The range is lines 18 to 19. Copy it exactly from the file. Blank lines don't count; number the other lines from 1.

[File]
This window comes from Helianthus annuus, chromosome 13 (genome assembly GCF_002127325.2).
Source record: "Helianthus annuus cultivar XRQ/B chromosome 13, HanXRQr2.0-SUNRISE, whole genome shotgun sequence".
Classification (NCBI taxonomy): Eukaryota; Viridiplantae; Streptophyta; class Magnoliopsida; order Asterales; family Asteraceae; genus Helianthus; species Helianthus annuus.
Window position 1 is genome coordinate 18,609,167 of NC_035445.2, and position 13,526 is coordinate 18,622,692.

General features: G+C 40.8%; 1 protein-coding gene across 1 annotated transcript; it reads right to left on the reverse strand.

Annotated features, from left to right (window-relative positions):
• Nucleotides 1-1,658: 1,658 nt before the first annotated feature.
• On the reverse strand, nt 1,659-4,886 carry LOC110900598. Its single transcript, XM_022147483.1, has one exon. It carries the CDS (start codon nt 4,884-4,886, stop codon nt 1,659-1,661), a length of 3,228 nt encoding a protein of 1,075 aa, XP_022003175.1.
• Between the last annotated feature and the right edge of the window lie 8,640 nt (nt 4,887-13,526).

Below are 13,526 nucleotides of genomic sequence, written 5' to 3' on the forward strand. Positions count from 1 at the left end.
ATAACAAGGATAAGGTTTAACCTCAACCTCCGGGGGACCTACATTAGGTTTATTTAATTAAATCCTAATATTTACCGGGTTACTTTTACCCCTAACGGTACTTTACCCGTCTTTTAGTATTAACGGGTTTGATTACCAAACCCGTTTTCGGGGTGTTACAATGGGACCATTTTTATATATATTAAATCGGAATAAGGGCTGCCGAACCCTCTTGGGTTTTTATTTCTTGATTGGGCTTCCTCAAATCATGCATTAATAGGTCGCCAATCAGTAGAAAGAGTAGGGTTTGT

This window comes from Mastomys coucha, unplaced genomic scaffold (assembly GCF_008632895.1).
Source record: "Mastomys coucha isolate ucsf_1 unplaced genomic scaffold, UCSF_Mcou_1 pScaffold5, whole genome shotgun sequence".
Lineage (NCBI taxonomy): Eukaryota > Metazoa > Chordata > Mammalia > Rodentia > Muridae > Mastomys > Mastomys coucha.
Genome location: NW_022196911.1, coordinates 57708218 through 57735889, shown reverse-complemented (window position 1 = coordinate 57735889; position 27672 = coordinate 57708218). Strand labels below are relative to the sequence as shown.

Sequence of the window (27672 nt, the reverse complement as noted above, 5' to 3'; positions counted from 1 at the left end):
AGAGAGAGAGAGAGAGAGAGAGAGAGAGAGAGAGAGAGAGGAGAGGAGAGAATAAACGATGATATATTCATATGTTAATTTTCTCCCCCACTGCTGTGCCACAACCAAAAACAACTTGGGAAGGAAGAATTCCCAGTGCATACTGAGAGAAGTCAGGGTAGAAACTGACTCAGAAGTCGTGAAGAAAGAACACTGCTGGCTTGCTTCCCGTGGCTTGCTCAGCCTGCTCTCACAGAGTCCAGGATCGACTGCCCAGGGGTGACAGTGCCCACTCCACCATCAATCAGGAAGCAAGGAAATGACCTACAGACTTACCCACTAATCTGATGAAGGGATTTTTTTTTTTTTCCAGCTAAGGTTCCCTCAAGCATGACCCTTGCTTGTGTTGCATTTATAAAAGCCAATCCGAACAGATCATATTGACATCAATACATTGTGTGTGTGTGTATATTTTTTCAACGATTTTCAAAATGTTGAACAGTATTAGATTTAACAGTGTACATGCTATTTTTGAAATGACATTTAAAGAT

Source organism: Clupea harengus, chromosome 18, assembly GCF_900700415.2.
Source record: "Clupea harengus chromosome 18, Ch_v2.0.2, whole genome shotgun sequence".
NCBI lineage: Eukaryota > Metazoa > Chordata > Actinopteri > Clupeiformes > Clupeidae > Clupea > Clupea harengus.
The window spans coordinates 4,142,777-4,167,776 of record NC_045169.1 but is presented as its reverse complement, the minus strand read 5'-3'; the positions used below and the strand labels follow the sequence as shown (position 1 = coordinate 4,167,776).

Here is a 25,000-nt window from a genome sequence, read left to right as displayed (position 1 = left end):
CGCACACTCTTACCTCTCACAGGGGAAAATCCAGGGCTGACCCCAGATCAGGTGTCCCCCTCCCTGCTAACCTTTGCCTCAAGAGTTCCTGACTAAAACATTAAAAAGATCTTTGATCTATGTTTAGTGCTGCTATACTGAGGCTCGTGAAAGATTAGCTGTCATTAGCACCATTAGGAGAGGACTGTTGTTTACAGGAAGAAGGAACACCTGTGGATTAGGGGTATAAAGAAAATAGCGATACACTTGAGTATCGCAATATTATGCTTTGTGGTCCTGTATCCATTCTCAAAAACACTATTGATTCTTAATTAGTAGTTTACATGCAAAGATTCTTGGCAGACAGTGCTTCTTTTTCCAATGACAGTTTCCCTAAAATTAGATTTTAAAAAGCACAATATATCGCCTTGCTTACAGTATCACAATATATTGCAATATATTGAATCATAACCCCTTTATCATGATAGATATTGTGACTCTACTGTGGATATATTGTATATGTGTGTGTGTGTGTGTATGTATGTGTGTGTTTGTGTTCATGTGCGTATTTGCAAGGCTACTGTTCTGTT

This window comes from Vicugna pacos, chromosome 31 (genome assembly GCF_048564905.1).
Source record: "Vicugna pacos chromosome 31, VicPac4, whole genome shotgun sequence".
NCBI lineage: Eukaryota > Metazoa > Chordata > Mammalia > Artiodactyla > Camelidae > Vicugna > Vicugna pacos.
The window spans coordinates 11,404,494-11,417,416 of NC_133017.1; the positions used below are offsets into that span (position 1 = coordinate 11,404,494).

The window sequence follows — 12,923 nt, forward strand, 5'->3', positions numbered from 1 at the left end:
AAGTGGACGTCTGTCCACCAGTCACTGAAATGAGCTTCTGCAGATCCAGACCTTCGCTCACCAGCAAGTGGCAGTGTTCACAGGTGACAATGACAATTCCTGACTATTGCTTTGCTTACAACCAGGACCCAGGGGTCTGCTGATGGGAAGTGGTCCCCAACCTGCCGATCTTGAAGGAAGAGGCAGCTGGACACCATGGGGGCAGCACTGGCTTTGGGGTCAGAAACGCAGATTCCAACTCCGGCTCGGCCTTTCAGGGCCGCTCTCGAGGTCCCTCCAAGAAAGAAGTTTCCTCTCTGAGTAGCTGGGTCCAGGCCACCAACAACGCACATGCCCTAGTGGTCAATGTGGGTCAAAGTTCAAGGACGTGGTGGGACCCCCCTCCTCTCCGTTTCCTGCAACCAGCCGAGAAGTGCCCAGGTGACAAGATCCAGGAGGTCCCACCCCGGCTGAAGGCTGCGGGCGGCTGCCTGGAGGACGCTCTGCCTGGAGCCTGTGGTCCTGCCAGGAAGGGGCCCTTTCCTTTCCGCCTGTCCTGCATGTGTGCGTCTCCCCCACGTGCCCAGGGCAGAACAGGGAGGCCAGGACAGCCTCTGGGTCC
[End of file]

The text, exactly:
Source organism: Clupea harengus, chromosome 18, assembly GCF_900700415.2.
Source record: "Clupea harengus chromosome 18, Ch_v2.0.2, whole genome shotgun sequence".